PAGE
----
Back­hand ad­vice

Shoot pro­fes­sional-look­ing images in a few sim­ple steps

NPhoto - - Nikon Skills -

01 Put it in Man­ual

Use man­ual (M) mode so you have to­tal con­trol. Start with a shut­ter speed of 1/60 sec and in­crease it if there’s too much mo­tion blur in the im­age. Set the ISO to 100 and un­der­ex­pose by one stop by con­trol­ling the aper­ture. Ours read f/16 in our am­bi­ent light con­di­tions.

02 Flash for­ward

Fix your flash onto a stand, and place as close to the ten­nis player as pos­si­ble with­out be­ing in their path. Point the flash head at the player so it lights them from the side. Keep your cam­era in view­ing dis­tance of the flash’s sen­sor.

03 Sync it in time

We’re go­ing to use our pop-up flash to fire our ex­ter­nal Speed­light – if you set the Speed­light to SU4 mode, it will be trig­gered by your cam­era’s flash, and you don’t need one with Com­man­der mode. Set your flash to the rear cur­tain sync set­ting, so it will fire at the end of the ex­po­sure.

04 Get down low

Think about com­po­si­tion. It helps to get down low, and shoot from a dy­namic an­gle. Look for dis­tract­ing el­e­ments such as posts com­ing out of your player’s head. Take a cush­ion or mat as the hard sur­face can be wear­ing on your el­bows.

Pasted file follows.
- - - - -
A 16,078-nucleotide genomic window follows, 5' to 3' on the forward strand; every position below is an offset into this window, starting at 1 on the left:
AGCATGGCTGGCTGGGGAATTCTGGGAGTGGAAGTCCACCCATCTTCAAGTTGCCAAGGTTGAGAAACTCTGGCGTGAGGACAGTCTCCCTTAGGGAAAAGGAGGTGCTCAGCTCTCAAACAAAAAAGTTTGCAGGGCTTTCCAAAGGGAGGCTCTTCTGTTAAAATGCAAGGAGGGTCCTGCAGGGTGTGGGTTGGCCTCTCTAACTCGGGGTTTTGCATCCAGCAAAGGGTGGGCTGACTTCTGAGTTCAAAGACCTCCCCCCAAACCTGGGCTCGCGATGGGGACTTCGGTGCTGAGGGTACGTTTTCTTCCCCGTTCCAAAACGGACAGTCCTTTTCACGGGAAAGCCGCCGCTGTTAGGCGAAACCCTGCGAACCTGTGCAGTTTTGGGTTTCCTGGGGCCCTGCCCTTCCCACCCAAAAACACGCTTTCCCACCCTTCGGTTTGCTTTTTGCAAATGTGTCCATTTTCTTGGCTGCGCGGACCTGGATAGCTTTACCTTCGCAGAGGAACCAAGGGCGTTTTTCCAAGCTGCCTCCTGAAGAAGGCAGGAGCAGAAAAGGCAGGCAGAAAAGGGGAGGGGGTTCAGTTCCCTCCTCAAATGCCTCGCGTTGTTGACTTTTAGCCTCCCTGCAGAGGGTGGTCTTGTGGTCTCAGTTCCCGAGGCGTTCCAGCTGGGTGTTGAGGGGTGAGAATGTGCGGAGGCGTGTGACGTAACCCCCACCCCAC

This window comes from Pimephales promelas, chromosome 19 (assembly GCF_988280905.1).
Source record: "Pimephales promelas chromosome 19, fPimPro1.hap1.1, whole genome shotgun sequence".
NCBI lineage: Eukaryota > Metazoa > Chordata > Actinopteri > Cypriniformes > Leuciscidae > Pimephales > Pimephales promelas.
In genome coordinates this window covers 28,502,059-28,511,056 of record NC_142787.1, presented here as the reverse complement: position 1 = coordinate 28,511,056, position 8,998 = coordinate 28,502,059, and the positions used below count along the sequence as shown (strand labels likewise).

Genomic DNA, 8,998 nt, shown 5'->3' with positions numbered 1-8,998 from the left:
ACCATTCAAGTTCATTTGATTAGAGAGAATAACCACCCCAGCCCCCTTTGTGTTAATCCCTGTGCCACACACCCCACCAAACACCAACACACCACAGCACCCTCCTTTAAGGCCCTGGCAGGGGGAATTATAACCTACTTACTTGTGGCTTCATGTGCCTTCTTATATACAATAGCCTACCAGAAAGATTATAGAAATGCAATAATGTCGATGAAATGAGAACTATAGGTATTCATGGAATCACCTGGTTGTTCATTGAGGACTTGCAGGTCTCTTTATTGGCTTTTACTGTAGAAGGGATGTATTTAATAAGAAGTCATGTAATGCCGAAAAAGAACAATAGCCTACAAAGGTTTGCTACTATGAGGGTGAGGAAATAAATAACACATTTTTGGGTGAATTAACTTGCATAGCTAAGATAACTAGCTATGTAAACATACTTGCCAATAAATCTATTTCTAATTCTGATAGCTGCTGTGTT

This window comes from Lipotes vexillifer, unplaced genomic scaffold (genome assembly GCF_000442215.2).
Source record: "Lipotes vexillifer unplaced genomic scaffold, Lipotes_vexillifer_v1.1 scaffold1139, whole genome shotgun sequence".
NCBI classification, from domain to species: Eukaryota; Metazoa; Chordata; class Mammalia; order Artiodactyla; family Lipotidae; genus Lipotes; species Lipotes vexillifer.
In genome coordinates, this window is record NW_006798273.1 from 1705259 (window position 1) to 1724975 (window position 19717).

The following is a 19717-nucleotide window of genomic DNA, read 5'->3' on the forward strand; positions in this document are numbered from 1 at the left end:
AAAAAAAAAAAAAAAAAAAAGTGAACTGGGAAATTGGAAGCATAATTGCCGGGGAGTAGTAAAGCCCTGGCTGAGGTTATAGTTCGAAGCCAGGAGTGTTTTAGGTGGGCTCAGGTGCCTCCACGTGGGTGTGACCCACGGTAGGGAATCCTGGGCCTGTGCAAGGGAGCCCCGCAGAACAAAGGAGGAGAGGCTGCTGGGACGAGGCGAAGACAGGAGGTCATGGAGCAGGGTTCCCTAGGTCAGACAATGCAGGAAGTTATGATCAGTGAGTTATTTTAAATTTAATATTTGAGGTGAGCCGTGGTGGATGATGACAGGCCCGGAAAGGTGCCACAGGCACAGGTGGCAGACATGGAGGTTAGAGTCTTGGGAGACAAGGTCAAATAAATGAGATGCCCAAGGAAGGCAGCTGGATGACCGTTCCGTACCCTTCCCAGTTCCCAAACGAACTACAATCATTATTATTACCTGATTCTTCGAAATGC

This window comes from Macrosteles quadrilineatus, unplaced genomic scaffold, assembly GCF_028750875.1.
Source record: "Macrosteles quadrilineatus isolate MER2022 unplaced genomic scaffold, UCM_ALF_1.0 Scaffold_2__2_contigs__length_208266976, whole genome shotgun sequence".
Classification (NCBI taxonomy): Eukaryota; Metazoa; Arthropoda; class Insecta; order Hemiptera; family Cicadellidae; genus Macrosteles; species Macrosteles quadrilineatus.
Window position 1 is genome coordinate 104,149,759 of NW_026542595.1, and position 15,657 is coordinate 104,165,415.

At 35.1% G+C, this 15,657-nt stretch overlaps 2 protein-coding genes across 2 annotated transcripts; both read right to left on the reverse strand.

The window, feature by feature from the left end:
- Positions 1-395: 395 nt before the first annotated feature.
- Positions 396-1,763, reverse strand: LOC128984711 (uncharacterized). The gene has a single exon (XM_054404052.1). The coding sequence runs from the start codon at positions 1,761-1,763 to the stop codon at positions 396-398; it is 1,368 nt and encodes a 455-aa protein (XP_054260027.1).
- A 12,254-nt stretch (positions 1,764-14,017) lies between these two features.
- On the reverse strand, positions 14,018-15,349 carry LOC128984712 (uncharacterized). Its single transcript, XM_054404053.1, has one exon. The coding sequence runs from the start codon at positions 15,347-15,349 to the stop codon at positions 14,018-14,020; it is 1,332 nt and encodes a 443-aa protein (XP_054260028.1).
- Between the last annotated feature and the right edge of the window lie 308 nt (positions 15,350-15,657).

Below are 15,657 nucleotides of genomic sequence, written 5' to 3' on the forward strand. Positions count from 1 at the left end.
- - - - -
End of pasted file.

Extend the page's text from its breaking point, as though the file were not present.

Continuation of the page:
05 Pre-fo­cus As we’re shoot­ing from a wide an­gle and with a nar­row aper­ture we’ll have a lot of lee­way with our fo­cus­ing range. Move the fo­cus point so it sits over your player’s face, and fo­cus. Now as they move, track to keep the fo­cus point on their face.

06 Time it right

Now get your player to serve and vol­ley lots of balls. Try to take the shot just as your player is hit­ting the ball. Com­mu­ni­cat­ing with your model is es­sen­tial for this shoot, and you’ll need to fire off a few frames to cap­ture a keeper.

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